Receive the latest articles for free. Click here to get the Mobile Commerce Daily newsletters.
Growing percentage of digital purchases transacted via mobile: Mojiva execBy
Merchants running mobile advertising campaigns claim that between 5 and 10 percent of their digital purchases are coming from mobile devices, according to a Mojiva executive.
Mobile commerce sales in the United States are expected to hit $5.3 billion in 2011, up 83 percent from a year ago, according to Barclays Capital. Mobile advertising is poised to play an increasing role in driving consumers to commerce-enabled mobile apps, sites and landing pages.
“Ecommerce over mobile devices is already a burgeoning aspect of our industry, but the introduction of devices like Apple’s iPad, the Motorola Xoom and other Honeycomb devices, as well as mobile gadgets with a larger screen, means that that true desktop-on-the-go experience we’ve all been talking about for years is actually happening,” said Tony Nethercutt, San Francisco-based general manager of North America at Mojiva.
“Mobile advertising is creeping ever so close to the full Web experience and we expect mobile consumers to increasingly adopt that as their standard environment for making purchases,” he said.
“Advertisers are telling us today that 5 to 10 percent of their digital purchases are coming from mobile devices, and they know that number will only go up once they make more aggressive investments in mobile.”
Mojiva is a mobile ad network claiming to reach more than 77 million users worldwide. It represents 3,000-plus mobile publishers and apps, including ABC, Univision, TMZ, International Business Times and MySpace.
Mobile commerce boom
ABI Research projected that in 2015, shoppers around the world are expected to spend about $119 billion on goods and services purchased via mobile phones. That number would represent about 8 percent of the total ecommerce market.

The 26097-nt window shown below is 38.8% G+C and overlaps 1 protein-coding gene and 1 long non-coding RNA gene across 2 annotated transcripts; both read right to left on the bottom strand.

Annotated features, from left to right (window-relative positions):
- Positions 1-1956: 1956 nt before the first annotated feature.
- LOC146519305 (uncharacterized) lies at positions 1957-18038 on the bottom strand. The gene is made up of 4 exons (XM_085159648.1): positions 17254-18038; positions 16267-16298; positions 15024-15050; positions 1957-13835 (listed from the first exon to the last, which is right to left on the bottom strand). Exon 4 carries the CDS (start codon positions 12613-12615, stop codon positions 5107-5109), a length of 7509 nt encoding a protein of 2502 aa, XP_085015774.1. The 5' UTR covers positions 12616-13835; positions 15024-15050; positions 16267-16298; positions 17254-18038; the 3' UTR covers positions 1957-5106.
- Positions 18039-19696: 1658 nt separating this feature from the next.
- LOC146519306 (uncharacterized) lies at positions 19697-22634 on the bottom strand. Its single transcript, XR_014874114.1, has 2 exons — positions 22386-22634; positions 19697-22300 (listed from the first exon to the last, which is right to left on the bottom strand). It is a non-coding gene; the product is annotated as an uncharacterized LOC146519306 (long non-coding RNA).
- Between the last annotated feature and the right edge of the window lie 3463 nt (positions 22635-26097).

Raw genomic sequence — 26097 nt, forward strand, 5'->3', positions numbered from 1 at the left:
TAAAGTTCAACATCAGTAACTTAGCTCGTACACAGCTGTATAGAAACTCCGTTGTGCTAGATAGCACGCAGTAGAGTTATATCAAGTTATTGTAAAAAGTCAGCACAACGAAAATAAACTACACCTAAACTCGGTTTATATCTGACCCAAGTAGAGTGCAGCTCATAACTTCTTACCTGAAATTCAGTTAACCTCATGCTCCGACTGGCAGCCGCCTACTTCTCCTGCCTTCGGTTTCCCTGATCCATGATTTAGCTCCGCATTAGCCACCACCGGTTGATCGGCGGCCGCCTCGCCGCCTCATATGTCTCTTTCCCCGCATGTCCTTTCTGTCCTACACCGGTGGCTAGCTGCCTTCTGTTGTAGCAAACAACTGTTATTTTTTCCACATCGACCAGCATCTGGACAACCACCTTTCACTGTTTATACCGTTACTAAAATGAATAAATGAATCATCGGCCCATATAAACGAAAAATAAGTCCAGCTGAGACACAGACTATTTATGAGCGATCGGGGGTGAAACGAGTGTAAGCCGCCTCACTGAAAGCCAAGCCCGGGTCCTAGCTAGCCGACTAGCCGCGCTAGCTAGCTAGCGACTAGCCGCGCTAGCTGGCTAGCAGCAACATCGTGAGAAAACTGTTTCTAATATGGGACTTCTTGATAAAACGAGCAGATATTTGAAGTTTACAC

Mobile online shopping is reaching critical mass.
In the United States, mobile online shopping rose from $396 million in 2008 to $1.2 billion in 2009. That represents more than a threefold increase in one year, indicating significant consumer interest.
ABI Research noted even that $1 billion turnover in the U.S. is dwarfed by the size of the mobile online shopping market in Japan, which exceeded $10 billion in 2009 alone.
This market is growing solidly in Europe too, and is expected to outpace the U.S. by the end of 2010, per ABI Research.
The recent sharp spike in smartphone adoption and the corresponding enthusiasm for the mobile Internet has been the major driver for mobile online shopping in the U.S.
Many more retailers have been launching mobile commerce Web sites and apps.
A longer-term driver in global terms is the fact that in many less-industrialized regions, mobile is virtually the only way to access the Internet.
A subset of mobile commerce is the trade in virtual goods, generally associated with online gaming.
This too has seen rapid uptake, as mobile payments are the best option for online purchases under about $20, according to ABI Research. This way of shopping is especially suitable for those – often young gamers – without credit cards.
Mobile advertising is one effective tactic to influence purchasing decisions and drive commerce.
“Retailers are going to gravitate to mobile more and more because they can drive actual sales,” Mr. Nethercutt said. “Mobile commerce is just starting to come into its own, but once more merchants enable mobile-specific purchasing experiences, those numbers are going to go up fast.
“Most marketers are tuned in to the fact that mobile usage is growing quickly,” he said. “Once they start to promote mobile purchasing experiences, the growth is going to be stunning.”
Like this article? Sign up for a free subscription to Mobile Commerce Daily's must-read newsletters. Click here!
Tags: ABI Research, Apple, Barclays, Forrester Research, iPad, mobile, mobile advertising, mobile commerce, mobile gaming, mobile marketing, mobile payments, mobile purchasing, mOcean, Mojiva, Motorola Xoom, tablets, Tony Nethercutt, virtual currency, virtual goodsYou can leave a response, or trackback from your own site.